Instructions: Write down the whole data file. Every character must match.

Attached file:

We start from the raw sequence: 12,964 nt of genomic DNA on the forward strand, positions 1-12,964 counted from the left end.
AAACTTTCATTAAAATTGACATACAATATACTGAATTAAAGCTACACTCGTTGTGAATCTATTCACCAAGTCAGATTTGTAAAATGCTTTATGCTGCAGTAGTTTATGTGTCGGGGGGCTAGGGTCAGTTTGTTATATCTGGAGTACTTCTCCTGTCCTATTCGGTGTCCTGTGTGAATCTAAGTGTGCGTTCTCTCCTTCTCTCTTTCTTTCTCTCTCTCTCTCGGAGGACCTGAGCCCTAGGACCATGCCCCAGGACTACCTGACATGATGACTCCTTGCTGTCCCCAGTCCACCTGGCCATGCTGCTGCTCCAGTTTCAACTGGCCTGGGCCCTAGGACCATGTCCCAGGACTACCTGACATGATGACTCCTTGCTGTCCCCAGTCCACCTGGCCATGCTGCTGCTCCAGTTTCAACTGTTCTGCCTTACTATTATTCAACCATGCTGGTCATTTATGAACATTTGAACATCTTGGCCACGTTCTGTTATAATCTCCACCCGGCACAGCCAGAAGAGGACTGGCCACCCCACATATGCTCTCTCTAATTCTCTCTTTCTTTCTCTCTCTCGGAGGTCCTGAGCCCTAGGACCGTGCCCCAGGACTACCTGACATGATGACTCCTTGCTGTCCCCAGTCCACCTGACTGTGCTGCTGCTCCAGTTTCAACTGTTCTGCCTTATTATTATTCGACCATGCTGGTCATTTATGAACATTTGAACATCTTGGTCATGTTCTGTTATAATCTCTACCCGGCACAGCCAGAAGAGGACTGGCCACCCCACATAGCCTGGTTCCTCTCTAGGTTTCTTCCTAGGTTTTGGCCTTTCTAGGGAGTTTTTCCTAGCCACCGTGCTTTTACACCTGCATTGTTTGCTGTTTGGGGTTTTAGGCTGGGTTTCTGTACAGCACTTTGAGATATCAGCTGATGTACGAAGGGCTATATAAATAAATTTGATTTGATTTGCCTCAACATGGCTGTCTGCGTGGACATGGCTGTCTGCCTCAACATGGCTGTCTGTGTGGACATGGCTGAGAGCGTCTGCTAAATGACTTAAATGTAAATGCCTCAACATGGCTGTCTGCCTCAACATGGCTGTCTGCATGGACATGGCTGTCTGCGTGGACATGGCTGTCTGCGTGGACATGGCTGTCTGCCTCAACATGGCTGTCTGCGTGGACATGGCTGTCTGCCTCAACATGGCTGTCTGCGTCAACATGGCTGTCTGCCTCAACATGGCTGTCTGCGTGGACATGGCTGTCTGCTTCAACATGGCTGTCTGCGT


We start from the raw sequence: 12,964 nt of genomic DNA on the forward strand, positions 1-12,964 counted from the left end.
AAACTTTCATTAAAATTGACATACAATATACTGAATTAAAGCTACACTCGTTGTGAATCTATTCACCAAGTCAGATTTGTAAAATGCTTTATGCTGCAGTAGTTTATGTGTCGGGGGGCTAGGGTCAGTTTGTTATATCTGGAGTACTTCTCCTGTCCTATTCGGTGTCCTGTGTGAATCTAAGTGTGCGTTCTCTCCTTCTCTCTTTCTTTCTCTCTCTCTCTCGGAGGACCTGAGCCCTAGGACCATGCCCCAGGACTACCTGACATGATGACTCCTTGCTGTCCCCAGTCCACCTGGCCATGCTGCTGCTCCAGTTTCAACTGGCCTGGGCCCTAGGACCATGTCCCAGGACTACCTGACATGATGACTCCTTGCTGTCCCCAGTCCACCTGGCCATGCTGCTGCTCCAGTTTCAACTGTTCTGCCTTACTATTATTCAACCATGCTGGTCATTTATGAACATTTGAACATCTTGGCCACGTTCTGTTATAATCTCCACCCGGCACAGCCAGAAGAGGACTGGCCACCCCACATATGCTCTCTCTAATTCTCTCTTTCTTTCTCTCTCTCGGAGGTCCTGAGCCCTAGGACCGTGCCCCAGGACTACCTGACATGATGACTCCTTGCTGTCCCCAGTCCACCTGACTGTGCTGCTGCTCCAGTTTCAACTGTTCTGCCTTATTATTATTCGACCATGCTGGTCATTTATGAACATTTGAACATCTTGGTCATGTTCTGTTATAATCTCTACCCGGCACAGCCAGAAGAGGACTGGCCACCCCACATAGCCTGGTTCCTCTCTAGGTTTCTTCCTAGGTTTTGGCCTTTCTAGGGAGTTTTTCCTAGCCACCGTGCTTTTACACCTGCATTGTTTGCTGTTTGGGGTTTTAGGCTGGGTTTCTGTACAGCACTTTGAGATATCAGCTGATGTACGAAGGGCTATATAAATAAATTTGATTTGATTTGCCTCAACATGGCTGTCTGCGTGGACATGGCTGTCTGCCTCAACATGGCTGTCTGTGTGGACATGGCTGAGAGCGTCTGCTAAATGACTTAAATGTAAATGCCTCAACATGGCTGTCTGCCTCAACATGGCTGTCTGCATGGACATGGCTGTCTGCGTGGACATGGCTGTCTGCGTGGACATGGCTGTCTGCCTCAACATGGCTGTCTGCGTGGACATGGCTGTCTGCCTCAACATGGCTGTCTGCGTCAACATGGCTGTCTGCCTCAACATGGCTGTCTGCGTGGACATGGCTGTCTGCTTCAACATGGCTGTCTGCGT